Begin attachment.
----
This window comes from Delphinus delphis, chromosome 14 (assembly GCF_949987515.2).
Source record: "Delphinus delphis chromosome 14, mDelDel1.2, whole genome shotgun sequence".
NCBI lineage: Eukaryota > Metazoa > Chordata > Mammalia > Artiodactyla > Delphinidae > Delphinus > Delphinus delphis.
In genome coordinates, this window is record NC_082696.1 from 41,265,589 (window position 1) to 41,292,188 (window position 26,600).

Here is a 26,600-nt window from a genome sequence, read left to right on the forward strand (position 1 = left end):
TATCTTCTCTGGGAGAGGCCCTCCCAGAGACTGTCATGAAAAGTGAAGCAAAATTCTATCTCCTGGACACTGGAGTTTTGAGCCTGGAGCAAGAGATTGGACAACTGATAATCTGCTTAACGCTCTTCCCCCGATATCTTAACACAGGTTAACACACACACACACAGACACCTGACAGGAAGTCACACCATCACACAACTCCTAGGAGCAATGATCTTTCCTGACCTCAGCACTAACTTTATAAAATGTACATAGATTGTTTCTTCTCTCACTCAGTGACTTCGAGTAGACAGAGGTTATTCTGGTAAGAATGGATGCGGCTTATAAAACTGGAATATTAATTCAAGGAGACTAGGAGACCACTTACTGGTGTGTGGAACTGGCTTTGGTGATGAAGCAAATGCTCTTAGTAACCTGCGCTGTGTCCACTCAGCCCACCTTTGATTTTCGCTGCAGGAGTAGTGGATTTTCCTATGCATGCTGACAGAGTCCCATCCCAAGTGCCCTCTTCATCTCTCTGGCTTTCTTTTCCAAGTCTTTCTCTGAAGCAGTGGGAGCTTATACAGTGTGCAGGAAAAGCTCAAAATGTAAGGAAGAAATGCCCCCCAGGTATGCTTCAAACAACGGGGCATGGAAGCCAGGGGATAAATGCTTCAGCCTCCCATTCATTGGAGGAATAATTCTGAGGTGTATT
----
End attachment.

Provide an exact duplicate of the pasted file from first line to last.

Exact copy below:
This window comes from Delphinus delphis, chromosome 14 (assembly GCF_949987515.2).
Source record: "Delphinus delphis chromosome 14, mDelDel1.2, whole genome shotgun sequence".
NCBI lineage: Eukaryota > Metazoa > Chordata > Mammalia > Artiodactyla > Delphinidae > Delphinus > Delphinus delphis.
In genome coordinates, this window is record NC_082696.1 from 41,265,589 (window position 1) to 41,292,188 (window position 26,600).

Here is a 26,600-nt window from a genome sequence, read left to right on the forward strand (position 1 = left end):
TATCTTCTCTGGGAGAGGCCCTCCCAGAGACTGTCATGAAAAGTGAAGCAAAATTCTATCTCCTGGACACTGGAGTTTTGAGCCTGGAGCAAGAGATTGGACAACTGATAATCTGCTTAACGCTCTTCCCCCGATATCTTAACACAGGTTAACACACACACACACAGACACCTGACAGGAAGTCACACCATCACACAACTCCTAGGAGCAATGATCTTTCCTGACCTCAGCACTAACTTTATAAAATGTACATAGATTGTTTCTTCTCTCACTCAGTGACTTCGAGTAGACAGAGGTTATTCTGGTAAGAATGGATGCGGCTTATAAAACTGGAATATTAATTCAAGGAGACTAGGAGACCACTTACTGGTGTGTGGAACTGGCTTTGGTGATGAAGCAAATGCTCTTAGTAACCTGCGCTGTGTCCACTCAGCCCACCTTTGATTTTCGCTGCAGGAGTAGTGGATTTTCCTATGCATGCTGACAGAGTCCCATCCCAAGTGCCCTCTTCATCTCTCTGGCTTTCTTTTCCAAGTCTTTCTCTGAAGCAGTGGGAGCTTATACAGTGTGCAGGAAAAGCTCAAAATGTAAGGAAGAAATGCCCCCCAGGTATGCTTCAAACAACGGGGCATGGAAGCCAGGGGATAAATGCTTCAGCCTCCCATTCATTGGAGGAATAATTCTGAGGTGTATT